A regular feature anytime Klopp’s Liverpool are in some form of a slump is the Rodgers-Klopp points comparison after so and so matches. It is a favourite whipping stick of a section of British pundits. Those stats are used without context as a dagger through the heart of another “foreigner” who has taken “the job” of a promising British coach.
Richard Keys tweeted the updated version of this stat just after the Spurs loss. After Liverpool’s draw against Newcastle in September, Tim Sherwood – in analysing the match – questioned whether the club has done any better under the German than they did under Rodgers. Many more have made similar comments. But I do not blame them. Klopp’s stubbornness is fully behind his reputation being questioned.
When LFC fans were tracking Klopp’s plane from Germany to Merseyside in October 2015, they were not expecting to be celebrating the second anniversary of his appointment with the mediocre spine he inherited still a prominent feature of his team. The hope was that being an elite manager, Klopp was definitely going to develop under-tapped talents (as there were a few) and discard the mediocre (there were many of those). Klopp, however, was not on the same page as the fans. He was going to be a miracle worker instead; turning average and mediocre into world beaters.
That approach is admirable if it comes off but with the level of talent he inherited his approach smacked of arrogance. Nothing more than the scorn fans pour on the excessive praise he gives his players hints the failure of his approach. One such ridiculous claim was calling Henderson the most under-rated midfielder in England. Klopp was justifying turning the ill-equipped Englishman into a number “six”. In January, when fans were calling for reinforcement he uttered the ridiculous claim that the squad was too strong. “We cannot just get any player. These players are too good and the squad too strong”, he said. He called Lovren an outstanding centre-back in April. He claimed there are not 5 centre-backs better than his incompetent bunch, suggesting top clubs would be interested in signing his defenders. Even Rodgers, the owner of some spectacular gaffes in his time at Liverpool, would be proud of such empty statements.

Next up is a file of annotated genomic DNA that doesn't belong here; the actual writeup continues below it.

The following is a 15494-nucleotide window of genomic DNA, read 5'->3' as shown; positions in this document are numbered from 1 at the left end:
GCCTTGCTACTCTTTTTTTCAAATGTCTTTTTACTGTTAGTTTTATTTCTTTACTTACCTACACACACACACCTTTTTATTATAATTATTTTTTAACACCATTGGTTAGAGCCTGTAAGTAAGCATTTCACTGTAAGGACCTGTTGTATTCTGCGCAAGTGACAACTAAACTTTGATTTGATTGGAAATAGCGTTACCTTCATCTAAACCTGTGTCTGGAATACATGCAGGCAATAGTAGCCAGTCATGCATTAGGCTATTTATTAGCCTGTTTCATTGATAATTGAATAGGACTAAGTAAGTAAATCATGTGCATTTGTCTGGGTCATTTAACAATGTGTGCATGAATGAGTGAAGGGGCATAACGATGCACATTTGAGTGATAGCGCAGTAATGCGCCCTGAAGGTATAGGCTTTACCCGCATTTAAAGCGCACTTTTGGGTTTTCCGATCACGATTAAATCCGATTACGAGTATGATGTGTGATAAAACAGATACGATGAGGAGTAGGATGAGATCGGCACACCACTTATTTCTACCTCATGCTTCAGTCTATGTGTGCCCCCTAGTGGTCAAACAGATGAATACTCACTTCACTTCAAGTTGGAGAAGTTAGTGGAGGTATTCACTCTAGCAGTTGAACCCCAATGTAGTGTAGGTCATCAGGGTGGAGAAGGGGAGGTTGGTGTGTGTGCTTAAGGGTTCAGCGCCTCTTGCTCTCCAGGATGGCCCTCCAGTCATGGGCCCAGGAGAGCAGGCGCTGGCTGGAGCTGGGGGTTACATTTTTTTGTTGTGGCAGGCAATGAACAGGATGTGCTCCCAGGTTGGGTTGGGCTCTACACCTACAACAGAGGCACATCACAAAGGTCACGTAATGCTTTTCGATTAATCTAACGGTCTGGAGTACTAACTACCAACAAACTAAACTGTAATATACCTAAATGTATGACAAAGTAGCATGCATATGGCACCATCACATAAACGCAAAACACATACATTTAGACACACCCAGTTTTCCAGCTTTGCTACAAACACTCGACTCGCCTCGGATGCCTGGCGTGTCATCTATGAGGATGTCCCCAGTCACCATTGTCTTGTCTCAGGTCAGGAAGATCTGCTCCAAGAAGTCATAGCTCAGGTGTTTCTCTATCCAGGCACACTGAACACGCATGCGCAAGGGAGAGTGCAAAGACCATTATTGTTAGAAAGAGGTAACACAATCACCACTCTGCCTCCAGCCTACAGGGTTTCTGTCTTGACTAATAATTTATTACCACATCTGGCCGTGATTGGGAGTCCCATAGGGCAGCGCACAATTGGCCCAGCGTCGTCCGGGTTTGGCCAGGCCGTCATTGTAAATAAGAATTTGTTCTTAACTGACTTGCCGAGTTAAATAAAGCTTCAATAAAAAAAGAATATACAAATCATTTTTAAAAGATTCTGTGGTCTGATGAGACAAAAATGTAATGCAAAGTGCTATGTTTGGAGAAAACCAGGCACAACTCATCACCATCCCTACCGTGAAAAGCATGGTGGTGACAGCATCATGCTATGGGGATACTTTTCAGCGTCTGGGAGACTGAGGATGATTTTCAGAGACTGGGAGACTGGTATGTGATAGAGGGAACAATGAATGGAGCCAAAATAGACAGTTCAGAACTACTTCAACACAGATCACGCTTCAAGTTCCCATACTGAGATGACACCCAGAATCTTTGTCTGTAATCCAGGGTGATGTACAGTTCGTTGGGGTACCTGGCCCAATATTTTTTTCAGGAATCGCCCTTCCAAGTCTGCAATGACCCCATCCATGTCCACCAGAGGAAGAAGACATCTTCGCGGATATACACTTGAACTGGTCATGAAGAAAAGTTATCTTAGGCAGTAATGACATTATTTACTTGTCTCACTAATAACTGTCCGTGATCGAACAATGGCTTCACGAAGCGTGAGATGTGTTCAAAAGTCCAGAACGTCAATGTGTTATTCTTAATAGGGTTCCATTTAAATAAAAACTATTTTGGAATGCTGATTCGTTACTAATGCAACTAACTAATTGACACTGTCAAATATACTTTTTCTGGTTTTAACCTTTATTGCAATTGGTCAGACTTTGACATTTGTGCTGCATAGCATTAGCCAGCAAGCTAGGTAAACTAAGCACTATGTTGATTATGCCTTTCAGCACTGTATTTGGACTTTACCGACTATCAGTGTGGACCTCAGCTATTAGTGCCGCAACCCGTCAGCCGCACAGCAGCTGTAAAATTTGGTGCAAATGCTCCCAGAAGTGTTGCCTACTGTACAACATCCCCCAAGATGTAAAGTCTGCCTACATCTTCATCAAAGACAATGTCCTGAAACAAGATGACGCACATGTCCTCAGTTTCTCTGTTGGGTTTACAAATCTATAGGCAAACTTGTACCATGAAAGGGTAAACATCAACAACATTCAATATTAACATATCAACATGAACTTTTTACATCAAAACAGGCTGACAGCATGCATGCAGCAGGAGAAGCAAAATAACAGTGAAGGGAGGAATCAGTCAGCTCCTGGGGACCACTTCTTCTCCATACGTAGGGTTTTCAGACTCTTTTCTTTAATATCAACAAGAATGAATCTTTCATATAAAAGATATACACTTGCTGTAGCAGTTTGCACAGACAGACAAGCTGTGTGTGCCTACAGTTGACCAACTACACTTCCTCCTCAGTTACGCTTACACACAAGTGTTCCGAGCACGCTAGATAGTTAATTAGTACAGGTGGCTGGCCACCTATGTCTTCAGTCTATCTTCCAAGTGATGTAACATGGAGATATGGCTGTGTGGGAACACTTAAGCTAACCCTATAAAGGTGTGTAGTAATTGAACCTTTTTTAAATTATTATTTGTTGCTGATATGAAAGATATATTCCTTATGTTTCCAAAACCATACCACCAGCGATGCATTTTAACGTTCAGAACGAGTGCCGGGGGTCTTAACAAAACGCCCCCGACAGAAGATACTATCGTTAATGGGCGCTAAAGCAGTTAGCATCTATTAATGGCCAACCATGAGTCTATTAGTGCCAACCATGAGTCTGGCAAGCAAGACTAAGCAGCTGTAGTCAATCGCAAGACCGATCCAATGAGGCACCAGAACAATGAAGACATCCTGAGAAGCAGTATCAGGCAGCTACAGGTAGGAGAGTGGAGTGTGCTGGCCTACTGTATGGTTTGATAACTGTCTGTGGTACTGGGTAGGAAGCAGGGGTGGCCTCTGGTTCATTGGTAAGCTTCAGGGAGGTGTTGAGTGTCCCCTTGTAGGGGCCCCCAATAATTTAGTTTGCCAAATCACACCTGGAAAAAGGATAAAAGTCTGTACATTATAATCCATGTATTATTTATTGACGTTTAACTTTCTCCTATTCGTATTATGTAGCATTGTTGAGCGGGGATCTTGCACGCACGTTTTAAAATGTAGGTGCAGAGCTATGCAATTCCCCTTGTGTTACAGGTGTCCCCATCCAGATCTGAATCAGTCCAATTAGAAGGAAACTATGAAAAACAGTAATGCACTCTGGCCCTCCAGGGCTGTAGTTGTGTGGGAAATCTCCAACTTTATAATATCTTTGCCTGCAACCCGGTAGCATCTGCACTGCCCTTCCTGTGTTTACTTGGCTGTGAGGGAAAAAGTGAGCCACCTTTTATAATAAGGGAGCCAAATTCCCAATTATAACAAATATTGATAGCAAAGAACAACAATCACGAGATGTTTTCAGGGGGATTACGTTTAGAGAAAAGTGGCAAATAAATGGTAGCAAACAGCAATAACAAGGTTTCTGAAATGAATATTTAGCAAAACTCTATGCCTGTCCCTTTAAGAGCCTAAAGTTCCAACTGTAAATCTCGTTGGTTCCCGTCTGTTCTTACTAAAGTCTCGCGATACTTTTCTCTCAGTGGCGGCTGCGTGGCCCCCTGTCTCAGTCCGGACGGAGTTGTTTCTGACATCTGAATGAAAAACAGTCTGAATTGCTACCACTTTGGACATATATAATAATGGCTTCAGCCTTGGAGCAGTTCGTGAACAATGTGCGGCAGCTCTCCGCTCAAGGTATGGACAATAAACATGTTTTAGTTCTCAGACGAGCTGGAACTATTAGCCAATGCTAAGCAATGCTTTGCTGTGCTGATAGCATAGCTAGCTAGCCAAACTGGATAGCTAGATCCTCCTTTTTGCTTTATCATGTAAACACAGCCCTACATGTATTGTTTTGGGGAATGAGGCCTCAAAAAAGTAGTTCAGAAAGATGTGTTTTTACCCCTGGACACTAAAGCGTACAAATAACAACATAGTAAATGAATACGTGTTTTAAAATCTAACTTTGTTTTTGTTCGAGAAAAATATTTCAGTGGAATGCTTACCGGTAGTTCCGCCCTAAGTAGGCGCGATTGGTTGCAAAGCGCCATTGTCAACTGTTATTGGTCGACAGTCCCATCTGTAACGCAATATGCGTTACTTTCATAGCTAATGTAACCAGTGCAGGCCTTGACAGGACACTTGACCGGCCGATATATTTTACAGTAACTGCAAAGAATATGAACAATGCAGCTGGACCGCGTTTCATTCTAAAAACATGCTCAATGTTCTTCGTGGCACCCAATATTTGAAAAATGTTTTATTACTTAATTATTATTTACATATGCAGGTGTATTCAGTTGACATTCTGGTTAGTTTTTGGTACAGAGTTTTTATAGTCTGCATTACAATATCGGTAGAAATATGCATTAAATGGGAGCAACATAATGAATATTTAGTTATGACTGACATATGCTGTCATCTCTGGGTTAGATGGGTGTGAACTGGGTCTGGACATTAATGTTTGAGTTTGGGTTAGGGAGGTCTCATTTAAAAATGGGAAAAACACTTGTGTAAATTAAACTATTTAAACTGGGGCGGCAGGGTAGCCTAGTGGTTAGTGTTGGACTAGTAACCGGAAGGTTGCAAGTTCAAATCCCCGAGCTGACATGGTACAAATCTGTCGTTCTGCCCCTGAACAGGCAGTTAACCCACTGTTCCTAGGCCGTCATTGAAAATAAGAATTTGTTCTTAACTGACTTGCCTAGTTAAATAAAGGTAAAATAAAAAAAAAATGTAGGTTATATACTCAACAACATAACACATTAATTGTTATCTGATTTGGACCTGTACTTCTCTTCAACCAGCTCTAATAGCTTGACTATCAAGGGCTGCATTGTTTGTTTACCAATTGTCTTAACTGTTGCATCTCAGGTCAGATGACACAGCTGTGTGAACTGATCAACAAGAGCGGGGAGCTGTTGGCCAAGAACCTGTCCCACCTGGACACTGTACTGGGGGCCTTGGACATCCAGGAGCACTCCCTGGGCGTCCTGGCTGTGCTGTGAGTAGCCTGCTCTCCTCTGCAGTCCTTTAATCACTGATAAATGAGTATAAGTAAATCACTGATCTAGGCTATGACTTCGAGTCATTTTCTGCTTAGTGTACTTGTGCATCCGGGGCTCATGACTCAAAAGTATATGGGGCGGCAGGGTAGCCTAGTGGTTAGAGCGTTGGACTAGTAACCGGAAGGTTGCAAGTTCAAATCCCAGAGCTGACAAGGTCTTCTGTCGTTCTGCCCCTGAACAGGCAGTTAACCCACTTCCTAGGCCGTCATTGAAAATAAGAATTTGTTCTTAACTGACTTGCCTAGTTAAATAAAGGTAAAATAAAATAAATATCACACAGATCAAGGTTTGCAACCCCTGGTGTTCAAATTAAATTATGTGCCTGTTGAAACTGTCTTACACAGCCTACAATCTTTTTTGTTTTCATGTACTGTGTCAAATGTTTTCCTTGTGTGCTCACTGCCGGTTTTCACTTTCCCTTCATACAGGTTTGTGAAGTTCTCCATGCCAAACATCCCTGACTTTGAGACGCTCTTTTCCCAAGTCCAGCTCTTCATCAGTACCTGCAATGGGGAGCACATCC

Pep Guardiola and other top managers purged their squad of average players in the summer. Meanwhile, Klopp was strangely justifying the trust he has in his average squad.
“….A big part of football and life is really putting faith in the people you work with –trust them-because they can all improve……I believe in trust. I trust people until they give me an opportunity or a possibility not to trust them anymore. That’s how I understand life….” Klopp was quoted in September prior to the Burnley match.
No wonder he has a squad of over pampered average and mediocre players who talk big after one good game and shrink when the going gets tough.
Liverpool went into the summer window needing to address problems in central defence; inability of its midfield to deal with very defensive teams and a lack of leadership across the pitch. So far there is no sign that any of these have been resolved. Yet Klopp talks about his team been good enough to challenge for the title and not being “500 miles” behind Manchester City. Preposterous!
It is apt that Tottenham instigated the gloom being experienced now. Spurs take away the excuse of fat chequebooks been the only way to stay competitive. Smartness and having a plan have a place in the game too. So there is no excuse for not getting a player like Paredes (a €23 million signing for Mancini’s Zenith who is a massive upgrade on Henderson) and Manolas (a player far better than Matip and Lovren) when doing a deal for Salah.
Of the eleven players that started the Spurs match only two were signed by the German. Klopp’s stubbornness of persisting with mediocre and average players in the hope of improving them has reaped little rewards. This stubbornness of wanting to turn water into wine when most of the water he’s holding needs throwing away will only continue dragging down with his reputation as an elite manager.